HORRY COUNTY, S.C. (WBTW) — Horry County leaders are rushing to build Interstate 73, hoping that the project will help manage the county’s exponential growth, while boosting the economy and providing another evacuation rate.
While Horry County is expected to see a record amount of growth, the county’s Imagine 2040 plan said there’s little to no growth among 20-somethings.
Area leaders believe the answer to the problem is I-73.
“Most industries looking to locate, 80% of them say in their top three criteria is within five miles of an interstate,” said Congressman Tom Rice.
Leaders said that’s caused missed opportunities for the area, and the pandemic has highlighted the need for economic diversity as the tourism industry took hits.
“It shows you how reliant we are on just one thing,” Rice said. “If we’re ever going to make it where our kids don’t have to leave here to find a good job, where we can keep our best and brightest in the Grand Strand and in the Pee Dee, we have to have infrastructure.”
Nick Santaniello, who recently graduated from Coastal Carolina University with a degree in accounting, said a lack of options sent him packing to Massachusetts.
“There’s not too many opportunities working for big four or any even really medium-sized accounting firms down in the Myrtle Beach area,” Santaniello said.
If he got a job in the Grand Strand, he would have stayed a little longer.
“I’ve seen and heard of a lot of people applying for jobs within the Grand Strand area that are kind of within their majors and they’re having to settle for waitressing jobs and nothing in their major,” he said.
South Carolina’s part of I-73 would run from the Rockingham/Hamlet area, into Marlboro County, and then Dillon County, before intersecting with Interstate 95, and then hitting Highway 22 in the Myrtle Beach/Conway area. The price tag for that section is $1.3 billion, but the South Carolina Department of Transportation estimates the cost of the entire interstate is $2.3 billion.
Rice has campaigned on the promise of I-73. It’s been his focus since elected into office, but he said that a lawsuit from the Coastal Conservation League
“Hopefully that’ll get resolved here pretty quickly, and then finally it’s money,” Rice said.
Horry County Councilman Johnny Vaught agrees.
“If we don’t get some federal money, as well as some state resources committed to doing it, then it is dead in the water because we can’t do it ourselves,” he said.
SCDOT said the first piece of the puzzle is finding local match money to apply for federal loans or grants.
“The days of the federal government paying 80% of the cost of roads is over,” Rice said. “That’s not going to happen. So there’s going to have to be a substantial contribution from the state and local government.”
To date, more than $116.6 million has been committed to I-73, $96.7 million of that is federal money.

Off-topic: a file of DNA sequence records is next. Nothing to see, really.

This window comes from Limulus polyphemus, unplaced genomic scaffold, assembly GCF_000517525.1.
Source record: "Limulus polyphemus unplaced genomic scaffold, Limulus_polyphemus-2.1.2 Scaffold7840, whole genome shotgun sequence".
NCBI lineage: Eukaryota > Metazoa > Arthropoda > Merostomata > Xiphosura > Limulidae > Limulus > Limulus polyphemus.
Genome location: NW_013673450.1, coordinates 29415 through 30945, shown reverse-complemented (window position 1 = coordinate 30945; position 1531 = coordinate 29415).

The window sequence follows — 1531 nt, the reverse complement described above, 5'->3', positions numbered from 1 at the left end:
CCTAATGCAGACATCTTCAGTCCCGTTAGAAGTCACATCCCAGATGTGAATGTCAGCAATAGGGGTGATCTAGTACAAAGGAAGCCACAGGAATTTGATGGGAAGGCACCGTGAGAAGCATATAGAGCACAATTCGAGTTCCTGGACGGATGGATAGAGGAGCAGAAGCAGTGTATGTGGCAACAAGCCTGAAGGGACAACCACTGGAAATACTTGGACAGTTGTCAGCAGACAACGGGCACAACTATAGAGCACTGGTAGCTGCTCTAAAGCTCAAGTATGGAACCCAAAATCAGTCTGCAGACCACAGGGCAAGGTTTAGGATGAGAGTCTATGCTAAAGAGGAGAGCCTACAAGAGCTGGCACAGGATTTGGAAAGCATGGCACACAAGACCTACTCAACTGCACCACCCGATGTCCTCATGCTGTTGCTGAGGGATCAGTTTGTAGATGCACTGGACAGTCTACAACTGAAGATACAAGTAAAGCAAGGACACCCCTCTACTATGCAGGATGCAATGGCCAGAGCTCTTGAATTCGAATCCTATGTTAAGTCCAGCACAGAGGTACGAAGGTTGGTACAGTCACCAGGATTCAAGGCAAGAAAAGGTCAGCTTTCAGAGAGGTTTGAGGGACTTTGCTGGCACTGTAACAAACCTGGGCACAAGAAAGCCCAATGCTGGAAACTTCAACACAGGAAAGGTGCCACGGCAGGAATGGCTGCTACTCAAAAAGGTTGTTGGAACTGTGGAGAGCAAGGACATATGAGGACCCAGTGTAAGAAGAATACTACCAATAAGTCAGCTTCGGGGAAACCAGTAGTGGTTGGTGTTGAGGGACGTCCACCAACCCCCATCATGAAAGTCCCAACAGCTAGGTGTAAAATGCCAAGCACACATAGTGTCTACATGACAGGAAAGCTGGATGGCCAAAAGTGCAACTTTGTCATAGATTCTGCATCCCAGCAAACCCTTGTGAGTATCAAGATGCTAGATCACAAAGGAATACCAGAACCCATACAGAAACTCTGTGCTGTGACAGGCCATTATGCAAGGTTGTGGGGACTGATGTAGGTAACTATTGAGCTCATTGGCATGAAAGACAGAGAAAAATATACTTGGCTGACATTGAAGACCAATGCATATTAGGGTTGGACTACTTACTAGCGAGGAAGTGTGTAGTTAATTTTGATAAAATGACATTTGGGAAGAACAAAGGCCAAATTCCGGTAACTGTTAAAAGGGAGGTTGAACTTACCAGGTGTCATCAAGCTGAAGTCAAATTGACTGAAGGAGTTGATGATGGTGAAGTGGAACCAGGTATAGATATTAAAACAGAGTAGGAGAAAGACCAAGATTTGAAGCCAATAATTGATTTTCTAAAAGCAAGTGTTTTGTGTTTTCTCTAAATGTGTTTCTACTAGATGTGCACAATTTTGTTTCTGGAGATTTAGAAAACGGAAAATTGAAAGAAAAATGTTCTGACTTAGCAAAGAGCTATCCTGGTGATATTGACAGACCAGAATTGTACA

Locally, the hospitality tax dispute pumped the breaks on I-73 two years ago. The City of Myrtle Beach and others filed a lawsuit against Horry County claiming the county illegally collected tens of millions of dollars through the hospitality fee.
County council proposed a way to bond the money for I-73.
“So we were going to contribute like $28 million per year to finance that part of it and then when we were sued to stop the hospitality fee, all that was thrown in the river,” Vaught said.
Horry County had to break its contract with SCDOT and lost out on federal grants.
The hospitality tax disagreement was recently settled, but the new agreement doesn’t mention I-73 outright.
“The agreement on the hospitality fee only calls for the cities and the county to cooperate on hospitality infrastructure, in other words, infrastructure that will support tourism and so forth coming into Horry County,” Vaught said.
SCDOT and Vaught said now it’s a waiting game.
“We are waiting on the, the county and the cities to, to come together,” said Tony Cox, the SCOT commissioner for the seventh district. “So we’ll know what kind of a local match that we have on an annual basis that could be bonded into a larger amount, to help with the local match.”
Vaught said he hopes that once the city realizes that it’s still necessary, that it can put together some type of package.
Rice said he’s been working with members of Congress for a bipartisan infrastructure plan.
“It’s not going to be $2 trillion, but it’ll be pared back a little and it’ll be largely paid for, and that will be a great opportunity for funding for I-73,” Rice said.
Rice said he’s been talking with state lawmakers to set aside some of its $2 billion in COVID-19 relief funds to help match the federal dollars that could come out of the infrastructure package.
Despite the 42 miles of road sitting in limbo, the key players haven’t given up yet.
“I believe in it and you know, we’ve come too far to give up,” Cox said. “We’ve got to have this road.”
Rice said he’s faced pushback, but I-73 is closer to becoming a reality than it’s ever been.
“We’ve got a real shot at funding right now, and we need to come together as one and all pull in the same direction,” he said.